So here's the big question: what happens to us when societies move almost exponentially further and further from the urgency of survival, as western developed societies have over the last forty years? To me, since the counterculture of the sixties right up the internet of the oughties and tens, it's obvious what's happened. There has been a huge and widening disjunct. Between, on one side, a neotenic and playful human nature that's become ever more resourced to explore its potentiality. And on the other side, there are traditional institutions of employment, education, commerce and democracy which are struggling to contain, match or even dampen down this unleashed, amplified and lifelong playfulness. (With some honourable exceptions in education, of course – Montessori, Steiner, Reggio Emilia, Summerhill, and to some degree the work of FutureLab in the UK, and the Institute of Play in the US).
I often cite the internet as the phenomenon which most clearly shows the shaping, constitutive power of human neoteny and play. Through a combination of planning, vision, misadventure luck – and perhaps, also to expand upon the strange word in the title of this conference, an evolutionary fatedness - we have ended up in the tenth year of this century with the ultimate planetary playground. A structure loose enough to be effective, generative and fecund, but with enough governance and design that it simply doesn’t fall into a set of incompatible fragments.
Yes, rough stuff can happen in this playground; it has to be managed sensitively and civically; and I don't doubt it will takes a global village to be able to raise our children, and develop ourselves, in cyberspace - in ways which minimise the darker tendencies of the human condition. But the possibilities for creation and self-expression, for sociability and collective action, for generating a consciousness and conversation that can effect a better stewardship of this planet, both interculturally and ecologically… well, you don't have to be Al Gore (but it helps) to see the Net one of our major tools for progress as a species. And I would claim that no matter the historical specifics of its design and origination, the reason why the internet is such a transforming and revoultionary force is because is draws, very deeply and directly, on our playful and neotenic natures. That is, the Net isn't just an analogy of our playful natures – it may well be homologous with that nature, branching from a similar root in our species-being.
As they say, much more of this on the website, in the book… But I wanted to leave this room full of educators and techies with one caution, and one request.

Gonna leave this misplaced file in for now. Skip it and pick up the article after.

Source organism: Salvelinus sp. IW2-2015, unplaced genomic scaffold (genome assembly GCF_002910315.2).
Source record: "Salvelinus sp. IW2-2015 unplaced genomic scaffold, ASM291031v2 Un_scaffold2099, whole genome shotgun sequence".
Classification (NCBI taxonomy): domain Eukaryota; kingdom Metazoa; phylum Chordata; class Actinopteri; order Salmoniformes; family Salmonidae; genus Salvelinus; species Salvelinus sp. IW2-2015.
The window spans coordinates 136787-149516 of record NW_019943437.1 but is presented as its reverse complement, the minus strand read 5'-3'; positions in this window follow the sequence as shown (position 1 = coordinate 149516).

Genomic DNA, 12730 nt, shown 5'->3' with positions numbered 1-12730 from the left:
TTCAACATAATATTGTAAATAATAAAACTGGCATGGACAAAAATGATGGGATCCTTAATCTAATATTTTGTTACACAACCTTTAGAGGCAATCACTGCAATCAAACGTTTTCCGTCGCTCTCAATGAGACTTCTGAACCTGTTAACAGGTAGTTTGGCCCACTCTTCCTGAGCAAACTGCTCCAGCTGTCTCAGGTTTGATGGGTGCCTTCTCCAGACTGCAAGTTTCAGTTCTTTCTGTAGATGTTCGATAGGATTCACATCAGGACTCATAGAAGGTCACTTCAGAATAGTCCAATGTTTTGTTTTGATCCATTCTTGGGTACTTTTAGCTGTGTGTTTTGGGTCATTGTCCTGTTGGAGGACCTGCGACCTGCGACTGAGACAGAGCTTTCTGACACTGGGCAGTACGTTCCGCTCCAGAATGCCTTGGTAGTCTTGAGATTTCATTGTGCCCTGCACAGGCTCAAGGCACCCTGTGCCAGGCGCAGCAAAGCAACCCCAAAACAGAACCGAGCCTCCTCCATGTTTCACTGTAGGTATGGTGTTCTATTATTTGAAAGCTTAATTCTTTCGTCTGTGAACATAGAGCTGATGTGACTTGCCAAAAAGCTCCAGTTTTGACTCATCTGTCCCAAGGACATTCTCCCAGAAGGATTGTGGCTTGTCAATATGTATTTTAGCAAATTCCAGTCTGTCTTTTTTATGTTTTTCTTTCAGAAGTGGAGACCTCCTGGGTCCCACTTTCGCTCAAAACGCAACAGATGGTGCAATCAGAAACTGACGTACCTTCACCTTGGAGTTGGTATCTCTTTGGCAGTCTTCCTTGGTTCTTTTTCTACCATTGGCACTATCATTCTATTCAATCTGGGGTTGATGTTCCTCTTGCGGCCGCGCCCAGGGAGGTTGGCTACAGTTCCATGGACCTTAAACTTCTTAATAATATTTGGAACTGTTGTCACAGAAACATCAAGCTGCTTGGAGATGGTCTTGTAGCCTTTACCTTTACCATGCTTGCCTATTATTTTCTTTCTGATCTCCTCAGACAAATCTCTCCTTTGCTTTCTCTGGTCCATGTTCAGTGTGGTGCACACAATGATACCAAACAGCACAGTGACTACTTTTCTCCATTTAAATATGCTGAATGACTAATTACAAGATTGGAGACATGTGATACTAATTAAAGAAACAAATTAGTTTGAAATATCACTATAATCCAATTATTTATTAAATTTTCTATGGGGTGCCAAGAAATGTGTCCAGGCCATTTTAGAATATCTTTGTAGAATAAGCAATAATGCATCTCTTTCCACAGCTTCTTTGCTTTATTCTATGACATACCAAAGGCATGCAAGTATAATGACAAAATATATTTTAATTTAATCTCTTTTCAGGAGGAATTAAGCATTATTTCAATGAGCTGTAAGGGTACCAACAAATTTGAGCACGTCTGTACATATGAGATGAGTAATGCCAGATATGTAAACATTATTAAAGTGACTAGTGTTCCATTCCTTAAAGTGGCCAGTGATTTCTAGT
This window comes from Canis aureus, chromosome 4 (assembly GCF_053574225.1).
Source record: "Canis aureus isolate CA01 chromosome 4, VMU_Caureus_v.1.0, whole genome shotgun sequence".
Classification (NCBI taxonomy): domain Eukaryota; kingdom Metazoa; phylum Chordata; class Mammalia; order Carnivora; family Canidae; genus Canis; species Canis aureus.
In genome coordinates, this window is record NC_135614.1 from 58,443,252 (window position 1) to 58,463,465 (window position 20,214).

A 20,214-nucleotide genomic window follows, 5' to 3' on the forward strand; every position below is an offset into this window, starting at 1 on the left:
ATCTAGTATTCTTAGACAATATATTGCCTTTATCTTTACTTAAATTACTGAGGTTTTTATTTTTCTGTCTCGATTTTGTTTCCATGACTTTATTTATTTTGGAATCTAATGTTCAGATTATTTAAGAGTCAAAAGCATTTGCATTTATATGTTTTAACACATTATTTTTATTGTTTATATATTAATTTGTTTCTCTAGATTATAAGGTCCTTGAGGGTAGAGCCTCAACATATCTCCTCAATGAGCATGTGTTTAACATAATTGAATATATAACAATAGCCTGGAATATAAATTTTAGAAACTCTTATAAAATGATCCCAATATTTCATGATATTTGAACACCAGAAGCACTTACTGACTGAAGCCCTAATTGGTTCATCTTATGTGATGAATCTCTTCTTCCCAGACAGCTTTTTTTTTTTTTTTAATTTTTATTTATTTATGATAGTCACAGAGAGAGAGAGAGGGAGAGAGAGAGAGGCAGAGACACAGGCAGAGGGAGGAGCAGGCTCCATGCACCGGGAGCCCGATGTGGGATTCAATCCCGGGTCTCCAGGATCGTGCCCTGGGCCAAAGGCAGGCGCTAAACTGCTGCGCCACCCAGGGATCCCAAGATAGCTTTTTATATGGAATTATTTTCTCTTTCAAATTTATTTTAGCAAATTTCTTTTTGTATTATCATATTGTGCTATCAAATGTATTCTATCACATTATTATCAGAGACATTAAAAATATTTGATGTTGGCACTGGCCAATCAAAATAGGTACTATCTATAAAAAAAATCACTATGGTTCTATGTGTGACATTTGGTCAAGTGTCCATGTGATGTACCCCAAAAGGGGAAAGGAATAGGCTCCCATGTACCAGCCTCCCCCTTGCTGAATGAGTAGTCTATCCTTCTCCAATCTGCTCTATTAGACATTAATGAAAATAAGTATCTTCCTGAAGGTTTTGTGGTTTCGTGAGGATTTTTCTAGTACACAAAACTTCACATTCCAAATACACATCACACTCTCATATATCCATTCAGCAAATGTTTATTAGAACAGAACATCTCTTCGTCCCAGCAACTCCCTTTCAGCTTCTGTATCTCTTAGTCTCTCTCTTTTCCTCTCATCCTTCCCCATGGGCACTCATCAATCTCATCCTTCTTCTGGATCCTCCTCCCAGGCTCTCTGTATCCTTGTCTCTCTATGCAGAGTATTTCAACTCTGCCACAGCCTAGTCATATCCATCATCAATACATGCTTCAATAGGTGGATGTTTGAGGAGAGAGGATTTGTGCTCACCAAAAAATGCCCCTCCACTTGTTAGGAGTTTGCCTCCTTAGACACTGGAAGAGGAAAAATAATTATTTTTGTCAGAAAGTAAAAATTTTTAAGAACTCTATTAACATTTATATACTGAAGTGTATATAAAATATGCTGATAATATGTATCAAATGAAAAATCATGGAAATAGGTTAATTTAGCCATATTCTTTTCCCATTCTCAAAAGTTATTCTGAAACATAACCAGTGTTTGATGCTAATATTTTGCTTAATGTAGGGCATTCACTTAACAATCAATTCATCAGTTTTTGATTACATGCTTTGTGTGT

A caution: don't presume that computer games are the only obvious conduit between a) the growing importance of play, as a developmental process and increasingly a positive identity for young people, and b) the curricula and pedagogy you design and teach towards. I've just reviewed a very impressive book for the Independent about the importance of video games, Tom Chatfield's Fun. Incorporated. But my one objection to it was his conflation of two things - the essential nature of play, with the particular nature of rule-bound games.
It Ain't Necessarily So. From my reading of the scholarship, play demands that we potentiate widely and fully to remain adaptive and response-able. Even if we stick to games, this means entertaining what James Carse called the infinite game as well as the finite game. That is, infinite games in which the rules freely change according to the creativity and desires of the players. As much as finite games - those regimented, tightly iterated, conquest-and-victory oriented game-worlds, both in consoles and online. What really got my warning bell ringing in Chatfield's book– and it's been ringing for a while – is the way that such game-play presents a delightful spectacle of team-loyalty and self-discipline to corporate recruiters and Chinese government officials alike (the Chinese state is a huge investor in online game worlds). A conference I was at in New York recently descrbed the burbling dutifulness often found in World of Warcraft not play, and not labour, but 'playbour' – the familiar grind of the work ethic transformed by trolls, monsters and self-chosen routines. And worse, when online, this playbour provides a stream of behavioural data that could easily find itself in less-than-idealistic hands – whether subtle marketers, or not-so-subtle Communist party (or NSA) officials.
To state my worries simply and briefly: I think play is also about a box of generic Lego bricks, as well as the rule-book of a game. That is, play should also be about the mental and physical freedom to combine simple elements according to your whim, your insight and the exponential fantasies of your pals. There's no point in our neotenic energies being powerfully amplified in the mainstream of our lives, for these energies to be immediately corralled back into a slightly more lurid version of our already over-administered, over-instrumentalised lives. I propose a rebranding: let's call it World of Workcraft.
I also have one request – and it's partly an answer to my one caution. Within the next few years, London (or some other major British city) needs to host a massive, multi-discplinary, cross-practice conference on play – its science, its global history, its applications in the real world. As Chatfield's book demonstrates – after all, it is called Fun Inc – many vested interests and powerful parties (advertisers, governments, corporate managers, even educators) are beginning to invoke the power and potential of play. But in my view, they're basing their claims on merely partial bites of the expanding and dense pie of play research and practice. And if they do so, they will make bad policy and bad decisions.
I always invoke Brian Sutton-Smith's book The Ambiguity of Play because it is to me the only example I know of an intellectual approach to play that's remotely adequate to its complexity and richness – and even that, as he would himself admit, is only a start.
So with a profound belief in fertile messiness, I'm hoping to get a few indications of the possibility of such an event from the tweeting, blogging and gossiping masses before me. But James Carse's even more salty definition of play hovering before my eyes: she who must play, cannot play. So, TedXers, and I mean this with all profundity… Do What You Like!